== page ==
Heather Harding: 5 Exercises to Help Improve your Drawing Skills

Heather Harding: 5 Exercises to Help Improve your Drawing Skills

1. Continuous Line

This is a lovely warm up exercise to do when your sketching a model in a life class, but you can also apply it to drawing pretty much anything. It will help you to loosen up, make you more aware of where things are in relation to each other and more sensitive about where you put your lines.

At first you may think your finished drawing is a mess, but take time to study what you’ve done and you should see that what you’ve created is a mass of beautiful flowing lines.

Exercise: Very simple. All you need is your subject, a sheet of paper and a pencil (I’d recommend at least a 2b or graphite stick).

Put your pencil on the paper and start to draw BUT you must NEVER take the pencil off the paper the whole time you’re drawing. Not until you’ve completely finished. You can move around the page to different areas, but you must keep the pencil on the paper the whole time.

This is also a great exercise for making you much less precious about getting every line perfect and as you can’t take your pencil off the page, there’s no chance you can use an eraser either. Yay for that!!!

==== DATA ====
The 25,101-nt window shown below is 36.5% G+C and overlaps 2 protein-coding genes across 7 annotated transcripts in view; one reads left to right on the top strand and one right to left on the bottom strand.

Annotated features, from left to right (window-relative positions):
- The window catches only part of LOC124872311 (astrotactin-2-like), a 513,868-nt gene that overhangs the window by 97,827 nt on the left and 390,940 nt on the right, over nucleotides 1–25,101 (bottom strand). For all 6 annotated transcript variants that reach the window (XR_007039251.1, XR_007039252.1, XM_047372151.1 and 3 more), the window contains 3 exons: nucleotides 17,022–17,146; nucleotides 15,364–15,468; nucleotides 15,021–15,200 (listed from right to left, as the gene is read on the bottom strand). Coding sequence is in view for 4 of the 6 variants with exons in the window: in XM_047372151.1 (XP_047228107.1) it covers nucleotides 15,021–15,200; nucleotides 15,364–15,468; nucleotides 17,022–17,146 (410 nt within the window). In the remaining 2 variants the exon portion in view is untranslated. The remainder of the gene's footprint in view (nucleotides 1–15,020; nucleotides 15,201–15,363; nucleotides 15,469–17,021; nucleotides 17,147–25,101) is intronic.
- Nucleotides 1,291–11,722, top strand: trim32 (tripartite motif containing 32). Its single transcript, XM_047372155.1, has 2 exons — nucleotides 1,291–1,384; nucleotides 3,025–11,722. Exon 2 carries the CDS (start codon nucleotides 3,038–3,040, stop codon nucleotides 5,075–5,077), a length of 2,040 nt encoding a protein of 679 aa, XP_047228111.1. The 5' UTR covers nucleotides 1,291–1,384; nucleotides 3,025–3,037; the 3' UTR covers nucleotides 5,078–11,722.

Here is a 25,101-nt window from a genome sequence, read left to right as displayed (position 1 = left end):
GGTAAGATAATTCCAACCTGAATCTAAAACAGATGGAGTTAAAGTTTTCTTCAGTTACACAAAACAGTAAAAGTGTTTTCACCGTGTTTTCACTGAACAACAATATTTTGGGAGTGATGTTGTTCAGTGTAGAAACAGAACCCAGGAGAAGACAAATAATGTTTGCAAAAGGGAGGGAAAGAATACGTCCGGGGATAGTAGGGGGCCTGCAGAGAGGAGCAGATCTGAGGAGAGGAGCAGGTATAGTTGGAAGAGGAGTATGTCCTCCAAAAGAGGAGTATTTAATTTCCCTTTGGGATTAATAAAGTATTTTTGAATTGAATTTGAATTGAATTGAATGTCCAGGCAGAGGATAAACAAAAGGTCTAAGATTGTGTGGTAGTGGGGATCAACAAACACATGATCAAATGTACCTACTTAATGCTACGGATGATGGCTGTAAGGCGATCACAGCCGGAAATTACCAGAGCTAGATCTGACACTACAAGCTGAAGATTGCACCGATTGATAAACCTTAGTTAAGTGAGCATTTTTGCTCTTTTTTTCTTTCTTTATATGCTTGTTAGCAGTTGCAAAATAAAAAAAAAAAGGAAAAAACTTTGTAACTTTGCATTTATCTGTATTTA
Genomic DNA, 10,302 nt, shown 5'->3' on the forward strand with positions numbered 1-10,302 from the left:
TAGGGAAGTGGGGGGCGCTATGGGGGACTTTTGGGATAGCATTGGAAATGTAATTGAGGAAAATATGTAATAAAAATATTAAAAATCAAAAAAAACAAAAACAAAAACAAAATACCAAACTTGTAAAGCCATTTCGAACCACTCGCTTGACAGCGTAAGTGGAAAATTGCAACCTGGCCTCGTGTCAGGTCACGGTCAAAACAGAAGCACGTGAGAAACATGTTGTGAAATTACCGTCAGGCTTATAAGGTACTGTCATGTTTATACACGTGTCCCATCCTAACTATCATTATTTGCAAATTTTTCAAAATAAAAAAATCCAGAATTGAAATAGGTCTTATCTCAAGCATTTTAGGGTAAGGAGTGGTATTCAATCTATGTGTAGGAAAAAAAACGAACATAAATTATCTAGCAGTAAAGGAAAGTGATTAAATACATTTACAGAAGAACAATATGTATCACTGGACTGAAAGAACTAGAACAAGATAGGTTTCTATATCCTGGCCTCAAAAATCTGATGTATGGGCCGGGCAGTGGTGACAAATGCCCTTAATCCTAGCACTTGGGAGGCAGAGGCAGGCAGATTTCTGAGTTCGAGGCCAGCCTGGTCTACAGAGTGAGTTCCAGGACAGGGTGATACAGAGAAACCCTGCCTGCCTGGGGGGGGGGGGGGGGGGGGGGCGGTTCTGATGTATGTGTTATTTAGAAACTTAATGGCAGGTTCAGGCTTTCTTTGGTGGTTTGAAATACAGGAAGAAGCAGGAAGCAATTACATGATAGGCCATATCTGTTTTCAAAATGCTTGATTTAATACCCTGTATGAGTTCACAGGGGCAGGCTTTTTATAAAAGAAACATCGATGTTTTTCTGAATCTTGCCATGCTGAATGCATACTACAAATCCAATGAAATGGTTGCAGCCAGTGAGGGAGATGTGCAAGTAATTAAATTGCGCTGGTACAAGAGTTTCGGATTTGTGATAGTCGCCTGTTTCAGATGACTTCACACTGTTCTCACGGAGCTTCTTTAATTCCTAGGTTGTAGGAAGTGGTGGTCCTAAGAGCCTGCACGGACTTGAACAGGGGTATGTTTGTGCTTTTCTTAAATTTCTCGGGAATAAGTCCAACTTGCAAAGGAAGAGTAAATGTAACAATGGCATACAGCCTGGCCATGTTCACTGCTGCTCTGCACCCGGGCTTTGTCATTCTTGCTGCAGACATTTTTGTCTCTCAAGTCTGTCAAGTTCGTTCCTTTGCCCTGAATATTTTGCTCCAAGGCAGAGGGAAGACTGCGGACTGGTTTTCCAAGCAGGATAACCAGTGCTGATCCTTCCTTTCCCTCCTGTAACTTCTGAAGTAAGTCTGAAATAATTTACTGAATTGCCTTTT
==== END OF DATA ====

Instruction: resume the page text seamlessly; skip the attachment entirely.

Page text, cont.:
2. Upside Down Drawing

This is a good exercise for improving your drawing accuracy.

Exercise: You’ll need a pencil (HB or 2b is good), a piece of A4 paper to draw on and a black and white line drawing to work from. The size of the line drawing should be smaller than the size of your A4 paper.

You can use one of your own line drawings or find a picture on the internet. Draw a line around the outer edge of the drawing to frame it then turn the drawing upside down. Now on your piece of paper draw a frame the same size.

Study the upside down line drawing for a while, looking at the shapes. When you’re ready, start to draw them inside your frame. Be aware of where the lines intersect each other and where they meet the sides of the frame. Don’t try to make sense of the shapes, just draw what you see.

When you’ve finished, turn both the original drawing and your own drawing round the other way, so they’re both the right way up. Look at the results. What you should have is a fairly accurate representation of the drawing you were copying. In fact you may find your drawing is more accurate than usual.